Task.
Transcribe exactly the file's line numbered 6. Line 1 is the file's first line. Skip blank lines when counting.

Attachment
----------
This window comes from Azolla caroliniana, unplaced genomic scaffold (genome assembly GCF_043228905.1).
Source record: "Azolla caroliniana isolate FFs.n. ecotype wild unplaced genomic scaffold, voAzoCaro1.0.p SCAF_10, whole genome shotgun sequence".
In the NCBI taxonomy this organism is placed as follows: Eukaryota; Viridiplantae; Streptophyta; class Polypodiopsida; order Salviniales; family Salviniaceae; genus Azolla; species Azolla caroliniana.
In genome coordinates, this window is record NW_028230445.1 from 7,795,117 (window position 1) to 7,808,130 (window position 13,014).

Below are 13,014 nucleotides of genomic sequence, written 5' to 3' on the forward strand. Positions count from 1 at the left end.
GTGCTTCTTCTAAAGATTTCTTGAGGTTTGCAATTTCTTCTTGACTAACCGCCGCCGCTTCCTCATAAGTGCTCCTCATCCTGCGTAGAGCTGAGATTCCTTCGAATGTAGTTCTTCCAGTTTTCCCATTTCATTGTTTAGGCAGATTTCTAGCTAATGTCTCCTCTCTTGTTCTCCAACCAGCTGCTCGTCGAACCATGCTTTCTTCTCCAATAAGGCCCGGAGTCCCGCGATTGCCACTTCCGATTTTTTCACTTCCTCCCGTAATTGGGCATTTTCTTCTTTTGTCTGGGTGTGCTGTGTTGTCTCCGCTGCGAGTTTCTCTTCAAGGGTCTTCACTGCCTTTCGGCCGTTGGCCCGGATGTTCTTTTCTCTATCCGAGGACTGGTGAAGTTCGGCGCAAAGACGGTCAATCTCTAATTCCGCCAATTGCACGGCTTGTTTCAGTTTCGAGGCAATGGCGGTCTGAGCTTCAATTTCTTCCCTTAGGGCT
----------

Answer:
GTGCTTCTTCTAAAGATTTCTTGAGGTTTGCAATTTCTTCTTGACTAACCGCCGCCGCTTCCTCATAAGTGCTCCTCATCCTGCGTAGAGCTGAGATTCCTTCGAATGTAGTTCTTCCAGTTTTCCCATTTCATTGTTTAGGCAGATTTCTAGCTAATGTCTCCTCTCTTGTTCTCCAACCAGCTGCTCGTCGAACCATGCTTTCTTCTCCAATAAGGCCCGGAGTCCCGCGATTGCCACTTCCGATTTTTTCACTTCCTCCCGTAATTGGGCATTTTCTTCTTTTGTCTGGGTGTGCTGTGTTGTCTCCGCTGCGAGTTTCTCTTCAAGGGTCTTCACTGCCTTTCGGCCGTTGGCCCGGATGTTCTTTTCTCTATCCGAGGACTGGTGAAGTTCGGCGCAAAGACGGTCAATCTCTAATTCCGCCAATTGCACGGCTTGTTTCAGTTTCGAGGCAATGGCGGTCTGAGCTTCAATTTCTTCCCTTAGGGCT